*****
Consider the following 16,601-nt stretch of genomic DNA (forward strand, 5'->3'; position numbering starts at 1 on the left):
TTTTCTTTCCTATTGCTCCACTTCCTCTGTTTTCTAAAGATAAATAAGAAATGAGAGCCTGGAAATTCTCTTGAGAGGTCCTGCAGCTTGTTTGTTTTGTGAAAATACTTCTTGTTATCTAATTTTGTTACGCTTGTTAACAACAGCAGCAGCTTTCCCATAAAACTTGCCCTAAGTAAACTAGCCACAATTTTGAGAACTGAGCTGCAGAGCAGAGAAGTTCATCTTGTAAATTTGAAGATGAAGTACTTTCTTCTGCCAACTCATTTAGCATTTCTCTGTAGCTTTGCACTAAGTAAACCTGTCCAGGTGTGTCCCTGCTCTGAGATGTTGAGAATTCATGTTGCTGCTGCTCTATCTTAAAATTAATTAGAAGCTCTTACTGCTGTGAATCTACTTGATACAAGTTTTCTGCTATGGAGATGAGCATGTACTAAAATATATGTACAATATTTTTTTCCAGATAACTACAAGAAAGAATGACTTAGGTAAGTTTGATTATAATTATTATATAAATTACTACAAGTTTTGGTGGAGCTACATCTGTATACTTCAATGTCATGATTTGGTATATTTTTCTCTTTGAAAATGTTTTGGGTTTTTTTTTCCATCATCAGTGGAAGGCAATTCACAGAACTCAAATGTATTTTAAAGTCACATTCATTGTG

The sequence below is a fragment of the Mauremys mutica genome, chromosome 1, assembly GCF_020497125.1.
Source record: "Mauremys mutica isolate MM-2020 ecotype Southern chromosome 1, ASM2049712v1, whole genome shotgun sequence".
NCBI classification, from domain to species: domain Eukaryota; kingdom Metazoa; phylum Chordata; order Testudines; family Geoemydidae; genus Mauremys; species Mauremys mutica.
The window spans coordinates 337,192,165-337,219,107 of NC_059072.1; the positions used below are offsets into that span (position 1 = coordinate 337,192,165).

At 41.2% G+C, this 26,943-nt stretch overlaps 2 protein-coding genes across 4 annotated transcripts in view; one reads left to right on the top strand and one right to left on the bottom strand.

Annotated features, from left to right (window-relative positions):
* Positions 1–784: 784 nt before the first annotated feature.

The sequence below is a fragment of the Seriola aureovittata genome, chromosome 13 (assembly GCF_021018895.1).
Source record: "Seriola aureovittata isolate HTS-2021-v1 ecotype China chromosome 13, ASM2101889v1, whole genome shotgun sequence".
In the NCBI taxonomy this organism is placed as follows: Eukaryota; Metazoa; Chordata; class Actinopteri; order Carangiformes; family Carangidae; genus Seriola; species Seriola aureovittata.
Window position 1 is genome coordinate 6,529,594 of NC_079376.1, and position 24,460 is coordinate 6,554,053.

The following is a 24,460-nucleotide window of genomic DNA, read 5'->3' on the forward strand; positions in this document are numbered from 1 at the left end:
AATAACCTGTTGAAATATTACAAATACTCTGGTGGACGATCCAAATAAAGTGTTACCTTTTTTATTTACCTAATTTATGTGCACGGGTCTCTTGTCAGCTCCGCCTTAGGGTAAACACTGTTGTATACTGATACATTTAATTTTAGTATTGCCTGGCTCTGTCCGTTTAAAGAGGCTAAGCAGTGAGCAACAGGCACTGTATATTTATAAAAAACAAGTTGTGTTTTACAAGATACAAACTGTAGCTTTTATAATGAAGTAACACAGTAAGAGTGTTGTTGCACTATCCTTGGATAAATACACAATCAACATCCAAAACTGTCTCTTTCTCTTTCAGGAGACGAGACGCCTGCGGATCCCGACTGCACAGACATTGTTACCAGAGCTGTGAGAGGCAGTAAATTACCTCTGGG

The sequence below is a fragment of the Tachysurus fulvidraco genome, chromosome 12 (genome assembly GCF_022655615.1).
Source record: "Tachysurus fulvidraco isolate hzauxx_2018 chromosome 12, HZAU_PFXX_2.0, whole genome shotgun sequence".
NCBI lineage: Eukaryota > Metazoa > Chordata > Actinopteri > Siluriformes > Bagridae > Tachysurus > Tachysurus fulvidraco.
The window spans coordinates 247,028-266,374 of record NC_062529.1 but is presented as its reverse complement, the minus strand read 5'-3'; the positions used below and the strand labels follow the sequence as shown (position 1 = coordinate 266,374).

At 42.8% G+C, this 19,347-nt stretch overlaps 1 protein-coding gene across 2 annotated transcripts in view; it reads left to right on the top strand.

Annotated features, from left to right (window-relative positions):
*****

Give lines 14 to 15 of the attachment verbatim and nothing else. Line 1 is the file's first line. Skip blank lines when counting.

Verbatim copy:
The following is a 24,460-nucleotide window of genomic DNA, read 5'->3' on the forward strand; positions in this document are numbered from 1 at the left end:
AATAACCTGTTGAAATATTACAAATACTCTGGTGGACGATCCAAATAAAGTGTTACCTTTTTTATTTACCTAATTTATGTGCACGGGTCTCTTGTCAGCTCCGCCTTAGGGTAAACACTGTTGTATACTGATACATTTAATTTTAGTATTGCCTGGCTCTGTCCGTTTAAAGAGGCTAAGCAGTGAGCAACAGGCACTGTATATTTATAAAAAACAAGTTGTGTTTTACAAGATACAAACTGTAGCTTTTATAATGAAGTAACACAGTAAGAGTGTTGTTGCACTATCCTTGGATAAATACACAATCAACATCCAAAACTGTCTCTTTCTCTTTCAGGAGACGAGACGCCTGCGGATCCCGACTGCACAGACATTGTTACCAGAGCTGTGAGAGGCAGTAAATTACCTCTGGG